If you have a few soda cans and a few other easy-to-find accessories, you can recreate one of the first commercially viable engines ever made. Though small in size, a Coke can Stirling engine still speaks to our collective mechanical soul as it chuffs and chunks away on a shelf, rotating a flywheel, spinning a few fan blades, or even generating a few watts.
Its very simplicity evokes a different time. And whether looked at as a proof of concept, an interesting model, a conversation piece or a piece of kinetic sculpture, making a soda can Stirling engine is a great way to step into the past.
The Stirling engine was the brain child of Robert Stirling, who invented the concept in 1816. The idea behind his engine was to use air to power an engine, rather than the up-and-coming technology at the time — steam.
What set Stirling’s engine apart from other was the use of an “economizer,” which enhanced fuel economy. This is now known as a regenerator. Between 1816 and 1843 Stirling and his brother, James, refined the engine’s design and efficiency. By mid-19th century his engines were powering major industries including foundries. However, his engine, as well as most hot air engines, was more suited to low-power applications. His desire to create a safer alternative to the oft-exploding steam engines was defeated by the need for more power to run growing industries.
The first thing you should know about a Stirling engine is how the parts go together, and how they work.
Supplies for Building a Coke Can Stirling Engine
Take away Stirling’s regenerator and you have a hot air engine. How a hot air engine works is simple. Air becomes what is termed the “working fluid.” A heat source, in the case of most soda can Stirling engines, this is a tea light candle, heats the air causing it to expand. The air is then cooled, causing it to contract. The expansion and contraction of the air, or working fluid, is a thermodynamic cycle. Now, use this thermodynamic cycle to move a piston and you have effectively allowed the thermodynamic cycle to produce useful mechanical work. When you attach a crankshaft to the piston, and add on a flywheel, you have the basics of an engine.
Get through building one Stirling engine and you’ll learn more than a few lessons on home-brew engineering. Most of all, building one is a lot of fun, and gives you a chance to get creative with what most people consider junk. And seeing it work takes it to a whole new level.
Sound simple? It is, but there is still a while to go before the engine is built. You’ll need more components, a few materials and an understanding of how they all fit together before your engine is chuffing away.
Here’s what you’ll need:
- Three (3) soda cans
- One (1) balloon
- Two (2) spoke nipples
- Four (4) 5A electrical terminal blocks
- Steel wire wool
- A bottle cap from a plastic bottle
- Steel wire
- Copper wire
- Dowel rod
- Electrical wire
- Fishing wire
- Three (3) compact discs
- Can opener
- Utility knife
- Super glue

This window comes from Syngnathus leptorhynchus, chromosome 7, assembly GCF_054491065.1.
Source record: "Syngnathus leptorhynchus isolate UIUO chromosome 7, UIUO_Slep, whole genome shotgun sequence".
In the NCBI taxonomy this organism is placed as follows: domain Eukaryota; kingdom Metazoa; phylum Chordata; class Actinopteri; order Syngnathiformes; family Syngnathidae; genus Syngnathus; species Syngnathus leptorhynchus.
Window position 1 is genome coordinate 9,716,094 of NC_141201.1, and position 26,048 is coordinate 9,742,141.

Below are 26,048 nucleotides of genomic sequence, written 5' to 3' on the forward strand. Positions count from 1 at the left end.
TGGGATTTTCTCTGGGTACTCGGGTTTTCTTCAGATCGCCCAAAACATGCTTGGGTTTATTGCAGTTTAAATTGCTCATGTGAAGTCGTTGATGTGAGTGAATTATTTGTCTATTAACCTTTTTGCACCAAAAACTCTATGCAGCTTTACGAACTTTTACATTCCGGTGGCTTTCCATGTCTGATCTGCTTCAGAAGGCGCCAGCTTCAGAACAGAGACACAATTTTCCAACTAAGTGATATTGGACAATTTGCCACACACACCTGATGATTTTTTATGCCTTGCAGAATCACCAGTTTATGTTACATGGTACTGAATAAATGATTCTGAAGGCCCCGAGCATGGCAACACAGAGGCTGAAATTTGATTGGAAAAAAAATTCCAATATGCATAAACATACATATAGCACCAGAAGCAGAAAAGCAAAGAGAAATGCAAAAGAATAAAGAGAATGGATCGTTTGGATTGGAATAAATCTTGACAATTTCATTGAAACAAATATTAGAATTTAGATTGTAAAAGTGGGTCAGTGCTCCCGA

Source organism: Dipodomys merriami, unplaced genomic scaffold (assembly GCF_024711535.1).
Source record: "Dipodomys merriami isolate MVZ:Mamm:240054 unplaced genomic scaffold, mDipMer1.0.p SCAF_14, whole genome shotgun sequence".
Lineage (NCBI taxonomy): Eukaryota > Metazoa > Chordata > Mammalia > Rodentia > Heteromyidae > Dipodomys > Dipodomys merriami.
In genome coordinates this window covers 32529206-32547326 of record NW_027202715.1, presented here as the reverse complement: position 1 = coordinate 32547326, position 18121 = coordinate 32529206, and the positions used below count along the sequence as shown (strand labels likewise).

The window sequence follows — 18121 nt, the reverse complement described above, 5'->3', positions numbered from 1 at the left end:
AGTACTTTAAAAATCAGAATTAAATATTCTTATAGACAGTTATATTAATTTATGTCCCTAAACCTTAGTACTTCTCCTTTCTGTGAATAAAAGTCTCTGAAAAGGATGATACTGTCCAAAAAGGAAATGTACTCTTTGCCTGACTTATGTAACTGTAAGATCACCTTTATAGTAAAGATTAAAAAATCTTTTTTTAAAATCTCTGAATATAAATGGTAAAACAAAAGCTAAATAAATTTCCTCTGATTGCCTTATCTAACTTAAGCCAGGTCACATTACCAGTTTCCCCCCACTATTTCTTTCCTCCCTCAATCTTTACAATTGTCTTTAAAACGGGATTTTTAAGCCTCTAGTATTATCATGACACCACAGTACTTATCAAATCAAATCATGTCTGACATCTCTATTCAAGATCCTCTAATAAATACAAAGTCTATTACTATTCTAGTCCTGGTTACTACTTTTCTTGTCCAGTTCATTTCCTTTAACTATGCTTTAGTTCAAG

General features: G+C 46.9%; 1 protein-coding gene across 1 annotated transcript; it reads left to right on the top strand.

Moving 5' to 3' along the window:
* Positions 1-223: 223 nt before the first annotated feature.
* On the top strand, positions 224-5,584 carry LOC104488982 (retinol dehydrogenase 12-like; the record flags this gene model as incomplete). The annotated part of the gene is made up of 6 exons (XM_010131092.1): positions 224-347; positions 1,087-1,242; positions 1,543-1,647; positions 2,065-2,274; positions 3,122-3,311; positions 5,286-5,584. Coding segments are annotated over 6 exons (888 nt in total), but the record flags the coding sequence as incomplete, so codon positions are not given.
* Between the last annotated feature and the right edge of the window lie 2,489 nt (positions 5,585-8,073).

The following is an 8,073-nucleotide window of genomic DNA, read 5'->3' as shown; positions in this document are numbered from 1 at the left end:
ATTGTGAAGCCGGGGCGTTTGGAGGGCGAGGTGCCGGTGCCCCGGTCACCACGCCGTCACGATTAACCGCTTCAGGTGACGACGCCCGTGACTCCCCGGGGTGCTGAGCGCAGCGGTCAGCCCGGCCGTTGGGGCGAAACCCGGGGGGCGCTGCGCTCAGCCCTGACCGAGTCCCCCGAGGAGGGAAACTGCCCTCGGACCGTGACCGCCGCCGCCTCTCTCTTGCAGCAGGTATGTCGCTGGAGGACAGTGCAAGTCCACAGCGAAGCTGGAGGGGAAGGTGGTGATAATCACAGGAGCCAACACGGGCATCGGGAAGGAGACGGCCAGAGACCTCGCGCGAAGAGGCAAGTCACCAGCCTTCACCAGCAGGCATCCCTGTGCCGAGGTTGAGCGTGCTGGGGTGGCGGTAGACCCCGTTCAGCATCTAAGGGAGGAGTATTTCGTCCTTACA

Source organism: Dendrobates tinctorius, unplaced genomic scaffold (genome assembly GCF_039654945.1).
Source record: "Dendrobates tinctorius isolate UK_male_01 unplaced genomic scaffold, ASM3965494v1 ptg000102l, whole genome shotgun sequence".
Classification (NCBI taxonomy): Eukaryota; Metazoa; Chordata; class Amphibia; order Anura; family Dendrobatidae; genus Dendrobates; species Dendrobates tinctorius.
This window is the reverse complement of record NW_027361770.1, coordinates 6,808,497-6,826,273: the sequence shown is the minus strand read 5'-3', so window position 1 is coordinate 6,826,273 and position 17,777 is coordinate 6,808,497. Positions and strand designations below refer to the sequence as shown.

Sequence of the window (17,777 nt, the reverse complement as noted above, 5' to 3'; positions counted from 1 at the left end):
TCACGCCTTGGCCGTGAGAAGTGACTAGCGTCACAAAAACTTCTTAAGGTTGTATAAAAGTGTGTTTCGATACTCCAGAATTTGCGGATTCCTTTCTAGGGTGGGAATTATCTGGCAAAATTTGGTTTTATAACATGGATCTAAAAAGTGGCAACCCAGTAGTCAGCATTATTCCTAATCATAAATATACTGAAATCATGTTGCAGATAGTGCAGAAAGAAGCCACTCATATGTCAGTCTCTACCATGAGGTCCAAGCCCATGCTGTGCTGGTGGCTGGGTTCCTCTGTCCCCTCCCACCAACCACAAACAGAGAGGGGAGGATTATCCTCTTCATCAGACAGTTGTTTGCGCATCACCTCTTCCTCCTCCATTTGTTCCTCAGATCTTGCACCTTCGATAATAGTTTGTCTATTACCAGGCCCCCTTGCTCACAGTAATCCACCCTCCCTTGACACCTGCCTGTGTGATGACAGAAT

Let’s take a tour of the components you’ll be constructing, see how they work, what they do, and how it all fits together.
Assembling a Coke Can Stirling Engine
The flywheel serves as more than indication the engine is working. It acts as something of an energy storage device. A well-balanced flywheel takes the energy created during the power stroke of the motor and stores it. When energy is needed to push the displacer down the flywheel provides its stored energy to overcome friction and other forces. Without a good flywheel the displacer would simply rise to the top of the chamber and stay there.
Larsen said having a well-balanced flywheel is key to efficiency. If the wheel is not balanced the engine has to work harder to move it. “You don’t want the engine to do more work than it has to,” he said.
The displacer in a hot air engine serves to displace the air within the pressure chamber. Remember, the engine cannot run without the thermodynamic cycle where is air is heated and cooled, causing expansion and contraction. If the pressure chamber was simply heated, without anything within it to displace the air, the air inside would heat up and expand, but never contract.
With the heat source at the bottom, the hot air engine also uses cooling at the top, usually ice or cold water, to cool the air. As the air is heated it expands moving the displacer to the near the top of the pressure chamber. At the top of the chamber the air is cooled, contracts, and moves the displacer down. This all happens with the aid of the drive mechanism, crankshaft and flywheel.
The displacer is most commonly a rolled piece of steel wool with a light wire running through the center. Remember when Larsen spoke about needing to think like a watch maker? This is one of those times. The displacer needs to be able to slide freely within the pressure chamber, while at the same time filling most of it. It needs to allow for the free flow of air, while restricting some of the flow. The idea is to minimize friction and maximize effectiveness. This theme is a constant throughout the construction of the engine.
The heat box is simply a stand the engine sits on. The heat source is placed below the engine.
This seems like a lot of work for not a lot of return. But there is a tangible feeling when you finish the engine, troubleshoot the works to get it going, and see it puffing along on its own. For Larsen, his fascination began more than half a decade ago, while yours could begin in as little as a few days from now.